Winter follows an entirely different dressing regimen. For that season, it’s long sleeves and long underwear, heavy winter jackets, thick winter socks, the warmest winter hats and gloves you own, and anything else you love allowing you to feel warm and comfortable during this season. Most travelers follow the lead of Fairbank’s locals by dressing in layers from neck to toe. You can always shed layers when you’re too warm, but that is always preferred to underdressing and wishing you had worn more protective laysers. But don’t worry, if you get to Fairbanks and feel unprepared or forgot something, or the cold is a little colder and the warm is a little warmer than expected, you’ll be able to find a Fairbanks outfitter who will happily get you dressed for seasonal success.
Outdoor Adventures: Summer Boating, Biking and Birdwatching vs. Winter Snowmachines, Sled dogs and Skiing
“Fairbanksans” love their outdoor lifestyles, from the Zen of gardening and berry picking under that magnificent sun to vigorous cross-country skiing while bundled up in the coldest of winter.
In summer, favored outdoor excursions include river boating or floating by canoe or raft down the Chena River, which weaves its way through town. Fairbanks also has a cool biking and hiking trail system, which makes for fun hikes and exciting mountain biking. And as far as wildlife goes, it’s sweet to see a moose and all, but the thousands of migratory birds that visit Fairbanks every summer are fine, feathered attractions.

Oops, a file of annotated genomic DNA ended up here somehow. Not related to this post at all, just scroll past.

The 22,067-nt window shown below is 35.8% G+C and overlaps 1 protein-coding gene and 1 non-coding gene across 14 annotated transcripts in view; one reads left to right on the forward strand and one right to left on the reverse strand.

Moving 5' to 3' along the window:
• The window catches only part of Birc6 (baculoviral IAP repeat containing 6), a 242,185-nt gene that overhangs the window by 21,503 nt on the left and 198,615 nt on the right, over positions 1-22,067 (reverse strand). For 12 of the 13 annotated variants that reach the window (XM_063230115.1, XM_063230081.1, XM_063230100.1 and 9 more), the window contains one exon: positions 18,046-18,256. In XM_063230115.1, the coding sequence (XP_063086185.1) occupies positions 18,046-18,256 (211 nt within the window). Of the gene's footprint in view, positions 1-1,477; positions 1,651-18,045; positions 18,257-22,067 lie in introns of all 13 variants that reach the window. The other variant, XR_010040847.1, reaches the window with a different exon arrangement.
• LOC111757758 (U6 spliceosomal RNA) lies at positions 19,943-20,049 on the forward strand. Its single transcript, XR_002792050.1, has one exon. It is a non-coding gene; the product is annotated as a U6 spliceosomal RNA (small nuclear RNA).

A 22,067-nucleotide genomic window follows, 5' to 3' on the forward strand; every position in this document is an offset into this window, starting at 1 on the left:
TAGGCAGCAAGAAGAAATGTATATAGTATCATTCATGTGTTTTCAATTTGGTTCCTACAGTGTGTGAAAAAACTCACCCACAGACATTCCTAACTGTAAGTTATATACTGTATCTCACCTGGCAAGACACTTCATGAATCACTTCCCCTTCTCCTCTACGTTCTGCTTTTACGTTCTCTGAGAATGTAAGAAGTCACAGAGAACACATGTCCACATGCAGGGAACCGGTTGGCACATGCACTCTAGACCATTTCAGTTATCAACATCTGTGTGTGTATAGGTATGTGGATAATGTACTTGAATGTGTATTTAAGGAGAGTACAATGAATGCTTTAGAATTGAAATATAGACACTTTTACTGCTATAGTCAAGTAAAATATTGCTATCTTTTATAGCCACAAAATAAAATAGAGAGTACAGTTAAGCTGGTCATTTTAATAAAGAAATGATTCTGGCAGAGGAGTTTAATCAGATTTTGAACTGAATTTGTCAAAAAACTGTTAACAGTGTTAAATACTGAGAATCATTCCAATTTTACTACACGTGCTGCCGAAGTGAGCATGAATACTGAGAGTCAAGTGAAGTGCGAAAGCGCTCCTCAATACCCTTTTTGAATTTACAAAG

In winter, that tremendous trail system is turned over to cross-country skiers – from elite future-Olympians to weekend warriors. And while the area’s rivers and lakes might be frozen, they’re still fun to traverse on a snowmachine. One of the ultimate Alaska winter experiences is hopping into a dogsled and letting a team tug you at surprising speeds through the Interior woods and landscapes. And visiting a sled dog kennel’s husky puppies after the ride will warm your heart even on the coldest day.
Visiting Denali from Fairbanks in the Summer versus the Winter
Just a two-hour drive south of Fairbanks, Denali National Park is a special place that ranks among the top traveler destinations for viewing Alaska wildlife, the state’s remote natural environment, and the park’s majestic namesake mountain.